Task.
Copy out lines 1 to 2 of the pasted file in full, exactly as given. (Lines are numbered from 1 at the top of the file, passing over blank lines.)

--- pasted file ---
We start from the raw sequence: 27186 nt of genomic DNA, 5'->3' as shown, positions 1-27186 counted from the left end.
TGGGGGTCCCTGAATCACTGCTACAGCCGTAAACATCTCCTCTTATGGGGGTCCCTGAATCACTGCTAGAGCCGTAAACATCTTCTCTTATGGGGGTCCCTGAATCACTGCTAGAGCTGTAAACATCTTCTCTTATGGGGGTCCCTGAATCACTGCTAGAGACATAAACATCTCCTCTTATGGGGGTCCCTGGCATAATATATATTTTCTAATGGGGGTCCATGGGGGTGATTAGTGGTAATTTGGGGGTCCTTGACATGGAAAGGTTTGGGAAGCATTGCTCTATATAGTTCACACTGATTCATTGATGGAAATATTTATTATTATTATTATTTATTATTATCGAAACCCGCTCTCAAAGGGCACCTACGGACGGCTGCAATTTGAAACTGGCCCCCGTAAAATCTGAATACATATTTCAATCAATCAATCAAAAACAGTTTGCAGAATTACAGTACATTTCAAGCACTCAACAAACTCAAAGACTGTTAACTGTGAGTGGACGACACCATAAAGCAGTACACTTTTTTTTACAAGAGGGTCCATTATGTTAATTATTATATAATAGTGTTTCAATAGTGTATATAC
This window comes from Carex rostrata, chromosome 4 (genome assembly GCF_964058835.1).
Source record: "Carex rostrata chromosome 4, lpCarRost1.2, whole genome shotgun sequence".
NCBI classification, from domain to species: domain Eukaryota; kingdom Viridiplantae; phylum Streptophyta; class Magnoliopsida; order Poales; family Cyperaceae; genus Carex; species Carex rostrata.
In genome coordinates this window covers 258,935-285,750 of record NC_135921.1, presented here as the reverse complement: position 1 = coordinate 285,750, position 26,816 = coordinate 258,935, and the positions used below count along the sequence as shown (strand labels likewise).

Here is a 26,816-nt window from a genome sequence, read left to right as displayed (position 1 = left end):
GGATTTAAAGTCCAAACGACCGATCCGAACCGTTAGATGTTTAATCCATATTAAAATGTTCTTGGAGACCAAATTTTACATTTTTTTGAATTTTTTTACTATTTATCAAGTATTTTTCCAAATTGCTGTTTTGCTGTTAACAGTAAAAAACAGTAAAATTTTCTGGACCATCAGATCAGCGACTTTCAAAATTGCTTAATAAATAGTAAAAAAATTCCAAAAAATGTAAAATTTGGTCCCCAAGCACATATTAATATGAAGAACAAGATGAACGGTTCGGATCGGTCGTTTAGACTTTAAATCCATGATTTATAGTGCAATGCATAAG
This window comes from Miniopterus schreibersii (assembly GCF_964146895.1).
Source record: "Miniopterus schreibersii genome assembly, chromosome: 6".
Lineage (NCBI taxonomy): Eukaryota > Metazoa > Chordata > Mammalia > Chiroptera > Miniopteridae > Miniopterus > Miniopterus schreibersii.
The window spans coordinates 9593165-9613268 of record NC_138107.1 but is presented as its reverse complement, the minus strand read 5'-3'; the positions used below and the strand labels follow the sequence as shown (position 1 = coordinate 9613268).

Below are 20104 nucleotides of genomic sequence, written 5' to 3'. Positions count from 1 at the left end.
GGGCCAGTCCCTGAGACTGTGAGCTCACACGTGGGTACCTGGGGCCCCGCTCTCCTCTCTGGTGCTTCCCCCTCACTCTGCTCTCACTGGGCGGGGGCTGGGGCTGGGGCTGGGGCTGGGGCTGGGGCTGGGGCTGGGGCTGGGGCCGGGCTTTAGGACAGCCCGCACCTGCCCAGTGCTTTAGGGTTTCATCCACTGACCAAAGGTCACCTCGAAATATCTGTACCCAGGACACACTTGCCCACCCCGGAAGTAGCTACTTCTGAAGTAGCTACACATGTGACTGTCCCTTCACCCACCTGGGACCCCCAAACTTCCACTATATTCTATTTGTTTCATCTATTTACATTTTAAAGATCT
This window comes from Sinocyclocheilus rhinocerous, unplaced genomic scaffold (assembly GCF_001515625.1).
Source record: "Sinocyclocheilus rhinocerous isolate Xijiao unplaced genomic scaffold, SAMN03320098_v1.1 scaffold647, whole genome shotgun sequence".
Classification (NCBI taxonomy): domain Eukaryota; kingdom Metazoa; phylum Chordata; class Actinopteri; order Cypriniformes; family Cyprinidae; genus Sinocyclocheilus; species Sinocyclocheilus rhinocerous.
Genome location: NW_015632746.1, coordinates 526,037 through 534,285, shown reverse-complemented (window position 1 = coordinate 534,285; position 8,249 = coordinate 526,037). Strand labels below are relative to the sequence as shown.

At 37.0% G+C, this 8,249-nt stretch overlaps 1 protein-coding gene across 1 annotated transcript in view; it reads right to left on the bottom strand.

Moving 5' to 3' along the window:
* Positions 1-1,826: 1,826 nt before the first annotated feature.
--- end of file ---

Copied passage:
We start from the raw sequence: 27186 nt of genomic DNA, 5'->3' as shown, positions 1-27186 counted from the left end.
TGGGGGTCCCTGAATCACTGCTACAGCCGTAAACATCTCCTCTTATGGGGGTCCCTGAATCACTGCTAGAGCCGTAAACATCTTCTCTTATGGGGGTCCCTGAATCACTGCTAGAGCTGTAAACATCTTCTCTTATGGGGGTCCCTGAATCACTGCTAGAGACATAAACATCTCCTCTTATGGGGGTCCCTGGCATAATATATATTTTCTAATGGGGGTCCATGGGGGTGATTAGTGGTAATTTGGGGGTCCTTGACATGGAAAGGTTTGGGAAGCATTGCTCTATATAGTTCACACTGATTCATTGATGGAAATATTTATTATTATTATTATTTATTATTATCGAAACCCGCTCTCAAAGGGCACCTACGGACGGCTGCAATTTGAAACTGGCCCCCGTAAAATCTGAATACATATTTCAATCAATCAATCAAAAACAGTTTGCAGAATTACAGTACATTTCAAGCACTCAACAAACTCAAAGACTGTTAACTGTGAGTGGACGACACCATAAAGCAGTACACTTTTTTTTACAAGAGGGTCCATTATGTTAATTATTATATAATAGTGTTTCAATAGTGTATATAC